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Kristi Henderson
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Professor recognized for influential algae research

Mon, 02/18/2013

LAWRENCE – Blue-green algae aren’t regularly on the minds of the masses. However, that changes quickly when toxic and unsightly blue-green algal blooms crop up in a local lake or reservoir, putting a damper on summertime fun.

Val SmithWhen researchers approach the problem of blue-green algae, their work is frequently influenced by the findings of Val Smith, a University of Kansas professor of ecology and evolutionary biology. Nearly 30 years ago, Smith wrote a paper on the influence of nitrogen and phosphorus ratios on the proliferation of blue-green algae. He found that these highly undesirable algae were rare in lakes that had a high ratio of nitrogen to phosphorus.

The Association for the Sciences of Limnology and Oceanography (ASLO) has recognized Val Smith’s paper as one of the most influential in the field of aquatic science during the 20th century, and Smith has just been named the 2013 recipient of ASLO’s John Martin Award. Established in 2005, this award recognizes a past paper in aquatic sciences that is judged to have had a high impact on subsequent research in the field.

Since it was originally published in 1983, Smith’s paper has been cited more than 800 times, making it one of the most influential publications in the area of eutrophication, which is the study of ecosystems’ response to excess nutrients. This paper’s demonstration that low nitrogen to phosphorus ratios promote the growth of nitrogen-fixing cyanobacteria, or blue-green algae, in lakes, spurred policies to limit the amount of phosphorus released by humans into fresh waters.

In his summary of Smith’s contributions, David Schindler, nominator and distinguished professor at University of Alberta, says that this paper set the stage for using phosphorus management to reduce eutrophication.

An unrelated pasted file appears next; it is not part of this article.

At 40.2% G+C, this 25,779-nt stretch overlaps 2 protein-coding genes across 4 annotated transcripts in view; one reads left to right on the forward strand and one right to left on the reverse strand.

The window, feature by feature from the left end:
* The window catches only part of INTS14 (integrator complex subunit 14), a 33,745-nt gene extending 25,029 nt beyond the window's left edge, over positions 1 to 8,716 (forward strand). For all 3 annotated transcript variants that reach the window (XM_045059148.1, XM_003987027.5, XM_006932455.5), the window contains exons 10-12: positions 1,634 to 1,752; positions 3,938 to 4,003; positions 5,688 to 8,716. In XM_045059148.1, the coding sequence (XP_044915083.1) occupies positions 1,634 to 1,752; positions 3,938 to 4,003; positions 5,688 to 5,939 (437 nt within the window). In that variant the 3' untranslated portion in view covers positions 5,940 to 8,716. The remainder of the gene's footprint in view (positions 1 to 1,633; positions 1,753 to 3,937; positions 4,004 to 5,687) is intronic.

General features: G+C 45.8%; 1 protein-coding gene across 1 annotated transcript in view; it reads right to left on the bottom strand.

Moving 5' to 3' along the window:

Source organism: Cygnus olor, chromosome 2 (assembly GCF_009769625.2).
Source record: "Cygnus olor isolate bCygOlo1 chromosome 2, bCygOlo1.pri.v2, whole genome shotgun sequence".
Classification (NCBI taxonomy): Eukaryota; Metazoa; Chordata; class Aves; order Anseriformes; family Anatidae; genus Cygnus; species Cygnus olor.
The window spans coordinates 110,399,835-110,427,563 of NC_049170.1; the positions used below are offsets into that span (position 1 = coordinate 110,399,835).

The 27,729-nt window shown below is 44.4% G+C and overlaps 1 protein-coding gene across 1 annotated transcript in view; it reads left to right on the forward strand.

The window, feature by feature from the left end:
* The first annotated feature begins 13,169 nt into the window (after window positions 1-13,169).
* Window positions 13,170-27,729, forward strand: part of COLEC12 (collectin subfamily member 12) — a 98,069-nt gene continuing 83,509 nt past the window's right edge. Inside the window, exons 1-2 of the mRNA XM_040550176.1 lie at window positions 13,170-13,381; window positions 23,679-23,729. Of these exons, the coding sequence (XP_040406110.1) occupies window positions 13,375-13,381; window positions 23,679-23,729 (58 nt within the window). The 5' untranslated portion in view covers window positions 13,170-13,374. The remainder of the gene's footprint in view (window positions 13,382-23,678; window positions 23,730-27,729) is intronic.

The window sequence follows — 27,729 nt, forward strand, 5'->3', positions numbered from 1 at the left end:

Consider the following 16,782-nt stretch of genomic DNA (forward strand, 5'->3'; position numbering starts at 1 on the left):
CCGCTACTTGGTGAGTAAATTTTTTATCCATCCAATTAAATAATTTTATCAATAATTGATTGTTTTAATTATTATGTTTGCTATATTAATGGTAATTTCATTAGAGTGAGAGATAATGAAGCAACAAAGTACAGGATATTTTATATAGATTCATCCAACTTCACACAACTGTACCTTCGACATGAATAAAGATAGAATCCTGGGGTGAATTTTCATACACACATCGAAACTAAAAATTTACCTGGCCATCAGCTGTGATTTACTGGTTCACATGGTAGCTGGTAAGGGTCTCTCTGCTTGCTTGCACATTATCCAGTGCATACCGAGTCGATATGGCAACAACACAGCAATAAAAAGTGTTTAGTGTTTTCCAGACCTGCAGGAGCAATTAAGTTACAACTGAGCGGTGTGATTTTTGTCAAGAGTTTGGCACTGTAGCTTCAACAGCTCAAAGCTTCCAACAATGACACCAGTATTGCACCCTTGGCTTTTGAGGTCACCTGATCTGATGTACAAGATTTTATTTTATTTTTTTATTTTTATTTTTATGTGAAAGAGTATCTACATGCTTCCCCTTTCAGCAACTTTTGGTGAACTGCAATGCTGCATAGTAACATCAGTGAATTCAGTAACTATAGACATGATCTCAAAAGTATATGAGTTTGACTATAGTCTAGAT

“The control of a single element, phosphorus, has improved the water quality of many of the world’s most important lakes, but has saved billions of dollars over the multiple nutrient control strategies that have otherwise been suggested,” Schindler said. “Clearly, it is one of the most important papers in aquatic sciences in the 20th century.”

This award will be presented at the annual ASLO 2013 Aquatic Sciences Meeting, which will take place Feb. 17-22 in New Orleans. ASLO is an international society that was founded in 1956. For more than 50 years, ASLO has been the world’s leading professional organization for researchers and educators in the field of aquatic science.

Smith has been at KU since 1993. After receiving his bachelor’s degrees in chemistry and in biology from the University of Kansas in 1973, Smith obtained a master’s degree in ecology from Rutgers University, and a doctorate in ecology from the University of Minnesota. His primary expertise is in the ecology and physiology of algae. His current research is focused on efforts to develop algal biofuels as part of KU’s multidisciplinary Feedstock to Tailpipe Initiative, which is overseen and supported by KU’s Transportation Research Institute.